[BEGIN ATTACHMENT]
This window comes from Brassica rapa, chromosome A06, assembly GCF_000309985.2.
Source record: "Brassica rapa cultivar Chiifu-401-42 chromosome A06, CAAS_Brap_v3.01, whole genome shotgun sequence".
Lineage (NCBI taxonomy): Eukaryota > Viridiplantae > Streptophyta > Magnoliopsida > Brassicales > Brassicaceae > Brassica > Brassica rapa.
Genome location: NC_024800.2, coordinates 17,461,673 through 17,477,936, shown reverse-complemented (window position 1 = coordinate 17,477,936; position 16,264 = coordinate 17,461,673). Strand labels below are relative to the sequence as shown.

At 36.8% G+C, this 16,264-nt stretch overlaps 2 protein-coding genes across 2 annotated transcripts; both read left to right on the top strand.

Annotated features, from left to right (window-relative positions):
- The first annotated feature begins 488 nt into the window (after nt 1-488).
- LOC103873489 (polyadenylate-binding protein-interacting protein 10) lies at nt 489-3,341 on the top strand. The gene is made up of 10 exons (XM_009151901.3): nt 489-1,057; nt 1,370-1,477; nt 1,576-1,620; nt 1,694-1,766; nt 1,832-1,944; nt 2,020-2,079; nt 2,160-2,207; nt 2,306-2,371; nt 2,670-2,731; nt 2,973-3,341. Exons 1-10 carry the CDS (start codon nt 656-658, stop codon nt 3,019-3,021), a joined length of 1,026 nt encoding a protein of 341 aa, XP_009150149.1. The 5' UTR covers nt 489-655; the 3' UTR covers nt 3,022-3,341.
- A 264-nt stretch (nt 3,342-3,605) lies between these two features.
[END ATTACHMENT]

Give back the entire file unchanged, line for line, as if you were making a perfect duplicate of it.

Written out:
This window comes from Brassica rapa, chromosome A06, assembly GCF_000309985.2.
Source record: "Brassica rapa cultivar Chiifu-401-42 chromosome A06, CAAS_Brap_v3.01, whole genome shotgun sequence".
Lineage (NCBI taxonomy): Eukaryota > Viridiplantae > Streptophyta > Magnoliopsida > Brassicales > Brassicaceae > Brassica > Brassica rapa.
Genome location: NC_024800.2, coordinates 17,461,673 through 17,477,936, shown reverse-complemented (window position 1 = coordinate 17,477,936; position 16,264 = coordinate 17,461,673). Strand labels below are relative to the sequence as shown.

At 36.8% G+C, this 16,264-nt stretch overlaps 2 protein-coding genes across 2 annotated transcripts; both read left to right on the top strand.

Annotated features, from left to right (window-relative positions):
- The first annotated feature begins 488 nt into the window (after nt 1-488).
- LOC103873489 (polyadenylate-binding protein-interacting protein 10) lies at nt 489-3,341 on the top strand. The gene is made up of 10 exons (XM_009151901.3): nt 489-1,057; nt 1,370-1,477; nt 1,576-1,620; nt 1,694-1,766; nt 1,832-1,944; nt 2,020-2,079; nt 2,160-2,207; nt 2,306-2,371; nt 2,670-2,731; nt 2,973-3,341. Exons 1-10 carry the CDS (start codon nt 656-658, stop codon nt 3,019-3,021), a joined length of 1,026 nt encoding a protein of 341 aa, XP_009150149.1. The 5' UTR covers nt 489-655; the 3' UTR covers nt 3,022-3,341.
- A 264-nt stretch (nt 3,342-3,605) lies between these two features.